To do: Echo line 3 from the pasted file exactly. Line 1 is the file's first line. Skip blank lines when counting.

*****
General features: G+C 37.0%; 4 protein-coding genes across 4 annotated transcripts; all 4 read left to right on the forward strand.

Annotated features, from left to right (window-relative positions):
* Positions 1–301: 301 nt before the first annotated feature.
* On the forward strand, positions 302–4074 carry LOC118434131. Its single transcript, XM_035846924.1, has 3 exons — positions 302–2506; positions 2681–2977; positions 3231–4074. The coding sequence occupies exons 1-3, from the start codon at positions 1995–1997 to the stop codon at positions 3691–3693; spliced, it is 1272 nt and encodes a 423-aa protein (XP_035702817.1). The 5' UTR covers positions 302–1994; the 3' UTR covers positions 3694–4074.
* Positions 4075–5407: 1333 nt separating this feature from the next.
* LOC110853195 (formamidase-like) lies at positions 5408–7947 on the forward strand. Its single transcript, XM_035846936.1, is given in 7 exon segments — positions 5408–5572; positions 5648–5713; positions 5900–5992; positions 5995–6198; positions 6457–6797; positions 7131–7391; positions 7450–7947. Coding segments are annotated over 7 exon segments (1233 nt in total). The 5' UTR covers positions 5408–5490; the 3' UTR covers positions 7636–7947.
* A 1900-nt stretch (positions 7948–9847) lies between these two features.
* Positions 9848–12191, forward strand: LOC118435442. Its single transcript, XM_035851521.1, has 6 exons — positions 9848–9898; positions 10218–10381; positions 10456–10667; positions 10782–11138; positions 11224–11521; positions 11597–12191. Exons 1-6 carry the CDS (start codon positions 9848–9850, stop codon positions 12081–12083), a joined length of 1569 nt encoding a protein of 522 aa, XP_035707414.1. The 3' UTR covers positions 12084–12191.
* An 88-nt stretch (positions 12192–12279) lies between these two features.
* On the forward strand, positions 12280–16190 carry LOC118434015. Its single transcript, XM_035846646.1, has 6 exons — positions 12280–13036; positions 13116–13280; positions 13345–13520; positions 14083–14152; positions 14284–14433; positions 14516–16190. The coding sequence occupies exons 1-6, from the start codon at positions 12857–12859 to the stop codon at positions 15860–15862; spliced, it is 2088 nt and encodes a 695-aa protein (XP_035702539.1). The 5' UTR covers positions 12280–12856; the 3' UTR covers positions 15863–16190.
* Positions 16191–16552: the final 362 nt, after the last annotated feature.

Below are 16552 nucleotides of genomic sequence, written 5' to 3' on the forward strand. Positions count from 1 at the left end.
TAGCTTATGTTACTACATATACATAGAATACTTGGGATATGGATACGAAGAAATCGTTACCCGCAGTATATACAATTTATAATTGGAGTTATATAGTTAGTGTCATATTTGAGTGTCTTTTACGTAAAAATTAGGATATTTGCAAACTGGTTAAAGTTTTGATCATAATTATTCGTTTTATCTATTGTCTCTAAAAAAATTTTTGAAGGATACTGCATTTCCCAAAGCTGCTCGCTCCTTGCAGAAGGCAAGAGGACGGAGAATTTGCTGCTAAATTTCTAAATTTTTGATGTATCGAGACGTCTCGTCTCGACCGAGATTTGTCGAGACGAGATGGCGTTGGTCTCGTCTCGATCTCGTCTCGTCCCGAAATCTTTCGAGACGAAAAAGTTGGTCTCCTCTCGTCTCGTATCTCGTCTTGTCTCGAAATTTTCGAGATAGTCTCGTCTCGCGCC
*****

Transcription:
* Positions 1–301: 301 nt before the first annotated feature.